And as I think about my education throughout the last couple of years, I believe firmly in my ability to gain a greater footing for me and my family to make it through the next seven years. Unlike my blind optimism in 2008, however, I’m not holding onto any hope for a presidential bailout anytime soon. As I reflect on the market for what it’s been to me and my family throughout the last decade, I finally see that any upward mobility, like its downward counterpart, comes one step at a time.

With more soon,

City of Quartz: Opening Remarks

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City  of Quartz,

We meet at last. It’s taken me twenty-four years to reach Mike Davis’s legendary “excavation” of Los Angeles, and yet I know I’m right on time. Published just two years before rioting rumbled through the streets of South Central, the book is renowned for its unfaltering confrontation of the money and politics underpinning life, crime, and movement in Los Angeles. For this, the book is particularly special to yours truly, as it paints a unique portrait of worlds in The City that I walk through each day of my life. As such, my next few posts will be reviewing the book’s chapters in hopes of “carpooling” with J.T.’s readers on a journey with the author.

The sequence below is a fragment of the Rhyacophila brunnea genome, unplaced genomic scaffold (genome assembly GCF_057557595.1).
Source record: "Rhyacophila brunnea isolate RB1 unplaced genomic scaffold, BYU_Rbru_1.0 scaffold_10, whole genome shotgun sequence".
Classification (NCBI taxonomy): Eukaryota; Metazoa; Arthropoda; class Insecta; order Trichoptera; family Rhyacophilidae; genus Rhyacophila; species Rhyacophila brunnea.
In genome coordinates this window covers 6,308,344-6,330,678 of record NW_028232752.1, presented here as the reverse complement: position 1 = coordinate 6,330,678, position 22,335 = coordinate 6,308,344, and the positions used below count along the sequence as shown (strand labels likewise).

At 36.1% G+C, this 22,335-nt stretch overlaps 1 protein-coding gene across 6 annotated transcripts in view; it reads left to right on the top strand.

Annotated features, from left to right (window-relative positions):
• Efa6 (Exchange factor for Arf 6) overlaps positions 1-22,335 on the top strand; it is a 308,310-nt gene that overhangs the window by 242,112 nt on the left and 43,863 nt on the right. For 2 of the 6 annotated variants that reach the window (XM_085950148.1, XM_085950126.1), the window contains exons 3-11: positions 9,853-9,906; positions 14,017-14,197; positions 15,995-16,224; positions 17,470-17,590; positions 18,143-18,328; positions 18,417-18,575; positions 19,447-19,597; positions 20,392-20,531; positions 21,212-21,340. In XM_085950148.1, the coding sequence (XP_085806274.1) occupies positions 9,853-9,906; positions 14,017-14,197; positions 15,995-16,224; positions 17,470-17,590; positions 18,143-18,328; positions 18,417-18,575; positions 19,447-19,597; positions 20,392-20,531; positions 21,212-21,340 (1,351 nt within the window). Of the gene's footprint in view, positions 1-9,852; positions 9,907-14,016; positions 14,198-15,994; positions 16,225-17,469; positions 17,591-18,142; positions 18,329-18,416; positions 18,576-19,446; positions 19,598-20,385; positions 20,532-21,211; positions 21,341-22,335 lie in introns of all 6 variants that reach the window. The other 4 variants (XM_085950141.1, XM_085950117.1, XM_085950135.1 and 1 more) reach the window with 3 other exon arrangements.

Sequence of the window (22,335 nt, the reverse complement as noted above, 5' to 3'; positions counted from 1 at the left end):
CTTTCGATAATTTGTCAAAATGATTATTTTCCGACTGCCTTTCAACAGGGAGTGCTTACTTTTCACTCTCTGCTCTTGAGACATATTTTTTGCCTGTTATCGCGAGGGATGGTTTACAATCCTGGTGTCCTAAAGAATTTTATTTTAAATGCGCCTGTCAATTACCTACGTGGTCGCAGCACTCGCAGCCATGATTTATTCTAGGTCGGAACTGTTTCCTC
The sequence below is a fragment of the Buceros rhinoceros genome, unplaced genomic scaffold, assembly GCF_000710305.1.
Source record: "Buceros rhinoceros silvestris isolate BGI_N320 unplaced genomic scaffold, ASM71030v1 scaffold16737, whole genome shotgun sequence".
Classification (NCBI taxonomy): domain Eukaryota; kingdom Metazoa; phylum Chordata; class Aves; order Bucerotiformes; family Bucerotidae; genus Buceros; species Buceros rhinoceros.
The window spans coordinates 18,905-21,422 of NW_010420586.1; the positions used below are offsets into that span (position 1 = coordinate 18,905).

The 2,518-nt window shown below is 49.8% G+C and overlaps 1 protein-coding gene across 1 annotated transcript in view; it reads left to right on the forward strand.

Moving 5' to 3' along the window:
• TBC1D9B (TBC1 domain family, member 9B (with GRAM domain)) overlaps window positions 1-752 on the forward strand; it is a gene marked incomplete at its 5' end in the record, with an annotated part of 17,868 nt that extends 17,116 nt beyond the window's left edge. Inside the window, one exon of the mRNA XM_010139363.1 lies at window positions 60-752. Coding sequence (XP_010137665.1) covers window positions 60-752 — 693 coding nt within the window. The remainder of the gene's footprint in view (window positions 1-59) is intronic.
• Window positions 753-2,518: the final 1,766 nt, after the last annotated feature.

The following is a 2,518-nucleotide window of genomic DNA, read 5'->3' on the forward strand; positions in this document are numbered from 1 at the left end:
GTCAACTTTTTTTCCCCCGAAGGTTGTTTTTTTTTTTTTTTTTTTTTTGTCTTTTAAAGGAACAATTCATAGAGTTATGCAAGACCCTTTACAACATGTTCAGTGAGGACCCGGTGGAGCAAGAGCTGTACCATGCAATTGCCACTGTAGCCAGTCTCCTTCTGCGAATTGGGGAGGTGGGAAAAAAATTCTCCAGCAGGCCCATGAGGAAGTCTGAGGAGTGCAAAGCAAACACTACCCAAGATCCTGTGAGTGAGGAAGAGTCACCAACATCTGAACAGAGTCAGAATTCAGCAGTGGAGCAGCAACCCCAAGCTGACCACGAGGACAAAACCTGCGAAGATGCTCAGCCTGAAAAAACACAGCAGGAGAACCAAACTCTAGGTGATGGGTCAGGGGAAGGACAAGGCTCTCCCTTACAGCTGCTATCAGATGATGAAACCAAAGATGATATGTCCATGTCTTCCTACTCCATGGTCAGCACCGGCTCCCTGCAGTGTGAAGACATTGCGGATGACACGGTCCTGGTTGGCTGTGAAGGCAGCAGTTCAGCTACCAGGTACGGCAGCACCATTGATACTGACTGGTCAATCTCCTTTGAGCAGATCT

For some time, I’ve done my best to steer clear of politics with my writing on JIMBO TIMES, and yet I’ve always known I could only look away for so long. My writing has always been a world exploring contrasts, honoring what’s beautiful throughout the world, while also acknowledging what threatens its beauty. This is what makes it an honor to reach the pages of City of Quartz, as I know the book will play a significant role in shaping The L.A. Storyteller’s perspective.

In fact, it already has. Just a few pages in, the book’s very preface has already helped me to identify a key aspect of my relation to The City. I’m reading the re-edition of Quartz, published in 2006 with an updated preface from the author, and I think a great starting point for reflection can be found in Davis’s assessment of then-Mayor Villaraigosa’s impact on the city.

After a municipal election (2005) sadly devoid of new concepts, genuine passions, or substantive debate, Los Angeles at last has a mayor -Antonia Villaraigosa- with a surname that resounds with the same accent as the majority of the population. The election of Villaraigosa – once a fiery trade-union and civil-liberties activist – should have been Los Angeles’s ‘La Guardia moment,’ an opportunity to sweep city-hall clean of its old scheming cabals with their monomaniac obsession with gentrifying Downtown at the expense of the city’s blue-collar neighborhoods. Instead…the former rebel from east of the river is now the jaded booster of a downtown-renaissance that promotes super-cathedrals, billionaire sports franchises, mega-museums, Yuppie lofts, and drunken Frank Gehry skyscrapers at the  expense of social justice and affordable housing…